So I think about that and I remember it when I do stuff like the strip about Brooke Candy’s song “My Sex” or I’m putting together a Bitch Planet porn parody. Who do I want to acknowledge and return empathy to when I’m doing stuff that isn’t immediately about me?

I also tack towards what works, what gets compliments. I remember you saying something early on about how I use hands and let me tell you, I have never thought I draw hands well. Rob Liefeld drawing feet, me drawing hands. Whether or not I thought I could draw hands worth a damn I still tried to center them sometimes because I was really taken with what Susie Bright said about her advice to the Wachowskis about dykes’ hands being their cocks when she was consulting on Bound and wanted to carry it forward. My whole mentality was “I’ll nail it on the next take,” that I’d just come back to the motif in subsequent comics until I could pull it off. So the fact that you weren’t deterred by how I drew them in being affected by what I wanted to convey was really motivating. It’s there in my most recent strip, #203.

Strip 202 of Transcription by Veronique Emma Houxbois is pink and blue and shows a cis woman accosting a trans woman in a bathroom. She is refuted by an actor from Bones.

I’d love to hear about how you’ve decided to situate readers in individual strips and as a whole. Many of your strips address all readers, but a fair number also speak to a specific addressee: a lover, an ex, etc. The effect, in my opinion, is putting the reader in a sort of voyeur and participant framework that is just plain fun and at the same time productive for conversations around gender and sexuality. How conscious was the process of defining your reader as a specific person in some strips and what do you think we get from that immediacy?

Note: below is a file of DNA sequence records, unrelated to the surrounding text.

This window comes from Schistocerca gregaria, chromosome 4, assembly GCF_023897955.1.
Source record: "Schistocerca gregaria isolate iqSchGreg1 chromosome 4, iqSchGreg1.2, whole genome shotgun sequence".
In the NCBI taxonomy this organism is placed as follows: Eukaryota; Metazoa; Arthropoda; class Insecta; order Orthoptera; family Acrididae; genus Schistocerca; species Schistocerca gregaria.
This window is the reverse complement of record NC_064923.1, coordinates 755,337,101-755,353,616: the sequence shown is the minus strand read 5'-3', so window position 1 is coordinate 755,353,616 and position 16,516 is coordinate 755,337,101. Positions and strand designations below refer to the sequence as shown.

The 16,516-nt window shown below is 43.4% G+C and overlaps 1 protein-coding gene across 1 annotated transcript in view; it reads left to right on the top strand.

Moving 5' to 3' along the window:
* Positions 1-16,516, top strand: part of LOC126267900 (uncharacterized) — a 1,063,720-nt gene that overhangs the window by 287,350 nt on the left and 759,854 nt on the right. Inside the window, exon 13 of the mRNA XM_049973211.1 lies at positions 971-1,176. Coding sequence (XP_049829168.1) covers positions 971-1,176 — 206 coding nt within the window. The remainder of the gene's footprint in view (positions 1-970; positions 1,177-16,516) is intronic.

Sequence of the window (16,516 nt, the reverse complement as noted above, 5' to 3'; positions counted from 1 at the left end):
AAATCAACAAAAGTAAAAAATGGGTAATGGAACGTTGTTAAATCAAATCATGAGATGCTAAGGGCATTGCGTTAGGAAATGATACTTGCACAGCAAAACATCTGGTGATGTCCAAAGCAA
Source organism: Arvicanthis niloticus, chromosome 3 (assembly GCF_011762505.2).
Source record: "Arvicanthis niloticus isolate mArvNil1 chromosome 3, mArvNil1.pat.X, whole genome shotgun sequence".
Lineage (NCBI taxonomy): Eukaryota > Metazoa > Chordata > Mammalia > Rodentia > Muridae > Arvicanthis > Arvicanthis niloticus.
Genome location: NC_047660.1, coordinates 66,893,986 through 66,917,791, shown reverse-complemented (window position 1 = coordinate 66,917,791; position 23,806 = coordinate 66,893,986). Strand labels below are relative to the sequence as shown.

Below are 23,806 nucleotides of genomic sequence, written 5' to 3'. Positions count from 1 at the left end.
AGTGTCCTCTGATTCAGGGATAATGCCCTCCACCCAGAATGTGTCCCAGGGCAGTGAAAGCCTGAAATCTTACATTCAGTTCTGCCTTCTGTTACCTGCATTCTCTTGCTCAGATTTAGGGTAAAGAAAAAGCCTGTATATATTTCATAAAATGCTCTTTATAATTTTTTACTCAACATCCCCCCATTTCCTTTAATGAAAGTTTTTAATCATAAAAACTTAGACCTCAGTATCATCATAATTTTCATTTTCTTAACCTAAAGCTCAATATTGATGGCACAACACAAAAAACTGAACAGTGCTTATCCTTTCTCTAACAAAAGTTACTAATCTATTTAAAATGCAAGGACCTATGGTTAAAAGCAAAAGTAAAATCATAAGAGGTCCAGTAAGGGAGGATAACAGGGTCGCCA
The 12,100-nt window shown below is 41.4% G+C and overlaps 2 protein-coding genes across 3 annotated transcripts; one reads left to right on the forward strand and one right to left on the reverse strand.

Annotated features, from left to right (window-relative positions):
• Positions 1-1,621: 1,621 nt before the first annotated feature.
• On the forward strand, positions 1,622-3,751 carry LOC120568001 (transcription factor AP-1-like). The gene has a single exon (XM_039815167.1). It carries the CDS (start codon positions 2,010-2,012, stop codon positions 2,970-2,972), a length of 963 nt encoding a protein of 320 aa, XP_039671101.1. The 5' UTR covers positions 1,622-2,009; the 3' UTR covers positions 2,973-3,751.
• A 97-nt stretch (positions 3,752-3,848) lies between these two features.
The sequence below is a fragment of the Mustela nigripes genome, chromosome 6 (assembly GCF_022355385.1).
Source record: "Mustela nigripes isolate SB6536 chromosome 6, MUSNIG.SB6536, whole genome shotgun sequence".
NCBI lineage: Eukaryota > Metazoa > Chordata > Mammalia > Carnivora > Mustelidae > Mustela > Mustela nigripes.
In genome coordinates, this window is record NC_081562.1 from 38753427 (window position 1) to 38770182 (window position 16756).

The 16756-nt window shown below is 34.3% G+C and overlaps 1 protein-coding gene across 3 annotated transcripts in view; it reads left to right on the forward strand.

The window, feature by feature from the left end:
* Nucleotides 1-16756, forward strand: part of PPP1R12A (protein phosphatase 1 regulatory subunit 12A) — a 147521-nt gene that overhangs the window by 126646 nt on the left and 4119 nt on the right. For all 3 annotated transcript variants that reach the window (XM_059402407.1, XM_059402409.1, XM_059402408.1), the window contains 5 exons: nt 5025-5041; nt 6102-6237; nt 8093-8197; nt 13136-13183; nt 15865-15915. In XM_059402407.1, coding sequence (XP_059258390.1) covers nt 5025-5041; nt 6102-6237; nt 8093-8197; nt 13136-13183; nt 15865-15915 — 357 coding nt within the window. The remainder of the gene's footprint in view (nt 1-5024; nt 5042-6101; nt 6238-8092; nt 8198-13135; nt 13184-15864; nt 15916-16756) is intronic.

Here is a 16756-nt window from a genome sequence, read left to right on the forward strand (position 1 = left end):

Well I’m not fully expressing myself and my emotions if I’m not addressing them to who they’re for, right? It’s mediated and diminished if I’m just narrating to a third person. That’s also, kind of like, orienting it to an outside gaze. It’s how you write a song though. Like Carly Simon or Alanis Morisette or Adele. I think it’s more emotionally honest and less prone to detached, prurient interest. I’m not thinking about the audience at all when I do strips like that, they aren’t receiving it, they’re privileged to overhear it unmitigated. Which is really important in thinking about the like, cultural invisibility of trans women loving each other and what that can look like. People are shocked that we love each other and bang each other because they think our emotional and sexual lives have to revolve around cis people. As Elle Woods once said “They just don’t.”

That said, you know, the fourth wall really didn’t last long in my comics. I do a lot of POV panels and that’s where I get confrontational with the reader and refuse them a passive, disconnected experience. I talked about the bisexual semiotics of Transcription for Autostraddle a while back and how I reverse the representational dynamics of straight POV porn. It’s a genre that trans women have been able to use as a surrogate for the otherwise dismal representation of trans women in mainstream studio porn if they’re into topping other women. It obviously sucks as an erotic surrogate because it’s a literal cis male gaze that doesn’t reflect how trans women fuck.

Of course, cis men do shoot a lot of POV porn for trans women performers because it’s a way to fuck trans women without their faces appearing on camera. So POV porn of trans women having sex with cis men shot from the trans woman’s perspective is vanishingly rare. Most of the POV porn shot from a trans woman’s perspective is lesbian T4T stuff so that’s as great for me personally as it is dismal commentary on social norms around the desirability of trans women. So when I did the panel of Mystique getting her dick sucked in POV it was very confrontational and challenging. I definitely did use a reference of a POV video of a cis guy sucking a trans woman’s dick for that panel but it was pretty much the only video like that from a very prolific performer.

So generally speaking, I want to bring people into situations outside of their experience to understand how alien it is for a trans woman to be expected to subsist on perspectives that have nothing to do with her. Michelle Perez recently mentioned on BlueSky that some people who reviewed The Pervert felt like they were witnessing something they weren’t supposed to see in a panel of two trans women 69ing. I couldn’t stop laughing. I drew a strip swapping POV panels between two trans women sucking each others’ dicks. How would those squares react to being pulled that intimately into the same scene? I forget how many cis people are that skittish.